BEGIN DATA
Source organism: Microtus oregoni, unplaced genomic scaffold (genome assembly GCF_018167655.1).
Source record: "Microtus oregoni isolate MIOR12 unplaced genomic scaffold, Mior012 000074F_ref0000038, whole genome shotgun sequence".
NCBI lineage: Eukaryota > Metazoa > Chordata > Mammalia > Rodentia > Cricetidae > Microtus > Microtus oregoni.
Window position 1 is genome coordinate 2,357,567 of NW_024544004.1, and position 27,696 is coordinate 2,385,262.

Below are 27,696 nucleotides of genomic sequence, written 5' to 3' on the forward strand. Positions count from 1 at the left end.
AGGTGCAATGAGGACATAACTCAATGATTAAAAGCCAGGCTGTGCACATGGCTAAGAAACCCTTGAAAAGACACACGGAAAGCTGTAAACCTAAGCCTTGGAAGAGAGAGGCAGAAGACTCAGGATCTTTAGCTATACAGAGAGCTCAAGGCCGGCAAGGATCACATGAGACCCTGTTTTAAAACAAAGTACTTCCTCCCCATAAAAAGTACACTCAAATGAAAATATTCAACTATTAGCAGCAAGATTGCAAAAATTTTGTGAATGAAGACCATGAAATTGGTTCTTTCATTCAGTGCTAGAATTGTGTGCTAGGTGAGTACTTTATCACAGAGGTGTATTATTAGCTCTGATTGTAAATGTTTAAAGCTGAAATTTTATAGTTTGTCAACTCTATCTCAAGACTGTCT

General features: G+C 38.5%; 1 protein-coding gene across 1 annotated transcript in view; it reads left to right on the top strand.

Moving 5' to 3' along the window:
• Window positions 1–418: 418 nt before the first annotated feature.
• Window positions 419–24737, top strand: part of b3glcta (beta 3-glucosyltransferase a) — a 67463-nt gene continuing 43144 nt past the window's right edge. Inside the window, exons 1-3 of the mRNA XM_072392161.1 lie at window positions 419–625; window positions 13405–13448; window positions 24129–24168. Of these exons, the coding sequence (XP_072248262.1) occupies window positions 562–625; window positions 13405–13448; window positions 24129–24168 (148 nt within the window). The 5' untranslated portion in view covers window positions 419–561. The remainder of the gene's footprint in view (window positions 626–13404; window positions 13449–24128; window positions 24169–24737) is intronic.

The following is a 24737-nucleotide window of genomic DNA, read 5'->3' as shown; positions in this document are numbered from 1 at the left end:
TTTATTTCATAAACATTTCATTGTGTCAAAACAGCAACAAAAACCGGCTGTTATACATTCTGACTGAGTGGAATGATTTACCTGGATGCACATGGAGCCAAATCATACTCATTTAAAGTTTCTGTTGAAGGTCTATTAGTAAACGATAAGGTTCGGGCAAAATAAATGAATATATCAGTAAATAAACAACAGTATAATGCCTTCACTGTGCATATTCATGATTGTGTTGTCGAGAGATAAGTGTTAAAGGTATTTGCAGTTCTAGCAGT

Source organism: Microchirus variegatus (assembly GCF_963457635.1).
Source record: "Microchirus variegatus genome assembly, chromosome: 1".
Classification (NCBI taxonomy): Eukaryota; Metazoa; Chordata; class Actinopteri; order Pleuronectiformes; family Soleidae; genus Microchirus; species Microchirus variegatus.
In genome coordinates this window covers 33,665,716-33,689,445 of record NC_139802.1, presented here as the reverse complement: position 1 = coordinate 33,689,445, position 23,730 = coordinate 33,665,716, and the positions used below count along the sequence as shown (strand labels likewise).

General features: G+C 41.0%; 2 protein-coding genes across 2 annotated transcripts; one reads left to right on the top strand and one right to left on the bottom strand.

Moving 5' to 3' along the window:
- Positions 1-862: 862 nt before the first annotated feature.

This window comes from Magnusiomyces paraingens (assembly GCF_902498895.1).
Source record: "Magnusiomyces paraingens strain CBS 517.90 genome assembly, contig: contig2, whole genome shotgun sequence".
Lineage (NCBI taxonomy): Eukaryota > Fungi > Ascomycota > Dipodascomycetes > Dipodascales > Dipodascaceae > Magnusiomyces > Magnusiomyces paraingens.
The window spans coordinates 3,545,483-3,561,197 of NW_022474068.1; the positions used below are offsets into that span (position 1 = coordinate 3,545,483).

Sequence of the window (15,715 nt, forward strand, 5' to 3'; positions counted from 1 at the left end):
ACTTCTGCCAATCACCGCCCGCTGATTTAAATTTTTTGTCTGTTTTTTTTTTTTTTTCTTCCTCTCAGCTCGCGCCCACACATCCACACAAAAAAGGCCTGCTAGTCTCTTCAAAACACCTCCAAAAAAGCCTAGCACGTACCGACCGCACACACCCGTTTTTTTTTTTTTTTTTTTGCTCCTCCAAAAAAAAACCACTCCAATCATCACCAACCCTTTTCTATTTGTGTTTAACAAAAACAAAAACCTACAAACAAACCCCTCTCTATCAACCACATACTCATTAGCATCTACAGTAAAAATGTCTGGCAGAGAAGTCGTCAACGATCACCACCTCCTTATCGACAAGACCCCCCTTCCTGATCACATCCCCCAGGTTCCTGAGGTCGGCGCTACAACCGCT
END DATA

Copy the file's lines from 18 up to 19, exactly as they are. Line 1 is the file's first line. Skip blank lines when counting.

Moving 5' to 3' along the window:
- Positions 1-862: 862 nt before the first annotated feature.